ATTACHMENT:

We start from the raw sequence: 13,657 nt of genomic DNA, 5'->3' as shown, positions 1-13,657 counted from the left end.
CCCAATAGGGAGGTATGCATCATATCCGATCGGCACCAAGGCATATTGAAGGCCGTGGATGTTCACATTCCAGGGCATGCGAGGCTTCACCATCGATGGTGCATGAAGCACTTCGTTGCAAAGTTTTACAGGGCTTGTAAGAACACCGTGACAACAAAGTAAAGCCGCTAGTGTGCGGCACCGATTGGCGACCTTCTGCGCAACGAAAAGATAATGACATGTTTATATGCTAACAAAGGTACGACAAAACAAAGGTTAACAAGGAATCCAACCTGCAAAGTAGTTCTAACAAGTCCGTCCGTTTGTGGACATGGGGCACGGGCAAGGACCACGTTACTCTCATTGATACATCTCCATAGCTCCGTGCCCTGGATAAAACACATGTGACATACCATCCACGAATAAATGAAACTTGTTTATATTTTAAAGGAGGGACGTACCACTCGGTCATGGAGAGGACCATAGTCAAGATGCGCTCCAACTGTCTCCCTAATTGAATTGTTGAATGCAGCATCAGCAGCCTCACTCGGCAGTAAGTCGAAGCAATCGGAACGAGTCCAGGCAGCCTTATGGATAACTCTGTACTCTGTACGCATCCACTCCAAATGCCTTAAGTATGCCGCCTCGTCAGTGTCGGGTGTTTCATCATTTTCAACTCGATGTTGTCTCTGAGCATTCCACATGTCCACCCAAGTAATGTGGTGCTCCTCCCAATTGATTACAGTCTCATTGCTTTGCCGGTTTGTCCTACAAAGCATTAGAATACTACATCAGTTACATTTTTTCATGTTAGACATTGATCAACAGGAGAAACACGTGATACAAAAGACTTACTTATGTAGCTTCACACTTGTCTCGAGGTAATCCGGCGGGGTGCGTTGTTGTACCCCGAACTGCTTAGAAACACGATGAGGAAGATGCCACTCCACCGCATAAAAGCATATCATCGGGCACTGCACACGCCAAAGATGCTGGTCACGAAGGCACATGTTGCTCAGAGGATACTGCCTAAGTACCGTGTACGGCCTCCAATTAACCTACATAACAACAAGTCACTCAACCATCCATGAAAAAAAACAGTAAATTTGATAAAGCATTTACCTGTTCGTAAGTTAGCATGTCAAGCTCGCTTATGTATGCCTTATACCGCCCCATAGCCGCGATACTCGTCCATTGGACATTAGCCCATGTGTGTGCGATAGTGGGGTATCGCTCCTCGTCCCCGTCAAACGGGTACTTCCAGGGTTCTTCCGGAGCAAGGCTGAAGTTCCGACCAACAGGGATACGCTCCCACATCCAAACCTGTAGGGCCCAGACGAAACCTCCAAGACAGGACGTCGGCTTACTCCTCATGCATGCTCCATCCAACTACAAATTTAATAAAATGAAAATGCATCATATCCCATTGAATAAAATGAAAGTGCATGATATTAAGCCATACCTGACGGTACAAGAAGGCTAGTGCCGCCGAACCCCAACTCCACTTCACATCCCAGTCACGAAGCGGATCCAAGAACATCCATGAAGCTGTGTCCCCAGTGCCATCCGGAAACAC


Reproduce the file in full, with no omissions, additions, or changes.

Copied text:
We start from the raw sequence: 13,657 nt of genomic DNA, 5'->3' as shown, positions 1-13,657 counted from the left end.
CCCAATAGGGAGGTATGCATCATATCCGATCGGCACCAAGGCATATTGAAGGCCGTGGATGTTCACATTCCAGGGCATGCGAGGCTTCACCATCGATGGTGCATGAAGCACTTCGTTGCAAAGTTTTACAGGGCTTGTAAGAACACCGTGACAACAAAGTAAAGCCGCTAGTGTGCGGCACCGATTGGCGACCTTCTGCGCAACGAAAAGATAATGACATGTTTATATGCTAACAAAGGTACGACAAAACAAAGGTTAACAAGGAATCCAACCTGCAAAGTAGTTCTAACAAGTCCGTCCGTTTGTGGACATGGGGCACGGGCAAGGACCACGTTACTCTCATTGATACATCTCCATAGCTCCGTGCCCTGGATAAAACACATGTGACATACCATCCACGAATAAATGAAACTTGTTTATATTTTAAAGGAGGGACGTACCACTCGGTCATGGAGAGGACCATAGTCAAGATGCGCTCCAACTGTCTCCCTAATTGAATTGTTGAATGCAGCATCAGCAGCCTCACTCGGCAGTAAGTCGAAGCAATCGGAACGAGTCCAGGCAGCCTTATGGATAACTCTGTACTCTGTACGCATCCACTCCAAATGCCTTAAGTATGCCGCCTCGTCAGTGTCGGGTGTTTCATCATTTTCAACTCGATGTTGTCTCTGAGCATTCCACATGTCCACCCAAGTAATGTGGTGCTCCTCCCAATTGATTACAGTCTCATTGCTTTGCCGGTTTGTCCTACAAAGCATTAGAATACTACATCAGTTACATTTTTTCATGTTAGACATTGATCAACAGGAGAAACACGTGATACAAAAGACTTACTTATGTAGCTTCACACTTGTCTCGAGGTAATCCGGCGGGGTGCGTTGTTGTACCCCGAACTGCTTAGAAACACGATGAGGAAGATGCCACTCCACCGCATAAAAGCATATCATCGGGCACTGCACACGCCAAAGATGCTGGTCACGAAGGCACATGTTGCTCAGAGGATACTGCCTAAGTACCGTGTACGGCCTCCAATTAACCTACATAACAACAAGTCACTCAACCATCCATGAAAAAAAACAGTAAATTTGATAAAGCATTTACCTGTTCGTAAGTTAGCATGTCAAGCTCGCTTATGTATGCCTTATACCGCCCCATAGCCGCGATACTCGTCCATTGGACATTAGCCCATGTGTGTGCGATAGTGGGGTATCGCTCCTCGTCCCCGTCAAACGGGTACTTCCAGGGTTCTTCCGGAGCAAGGCTGAAGTTCCGACCAACAGGGATACGCTCCCACATCCAAACCTGTAGGGCCCAGACGAAACCTCCAAGACAGGACGTCGGCTTACTCCTCATGCATGCTCCATCCAACTACAAATTTAATAAAATGAAAATGCATCATATCCCATTGAATAAAATGAAAGTGCATGATATTAAGCCATACCTGACGGTACAAGAAGGCTAGTGCCGCCGAACCCCAACTCCACTTCACATCCCAGTCACGAAGCGGATCCAAGAACATCCATGAAGCTGTGTCCCCAGTGCCATCCGGAAACAC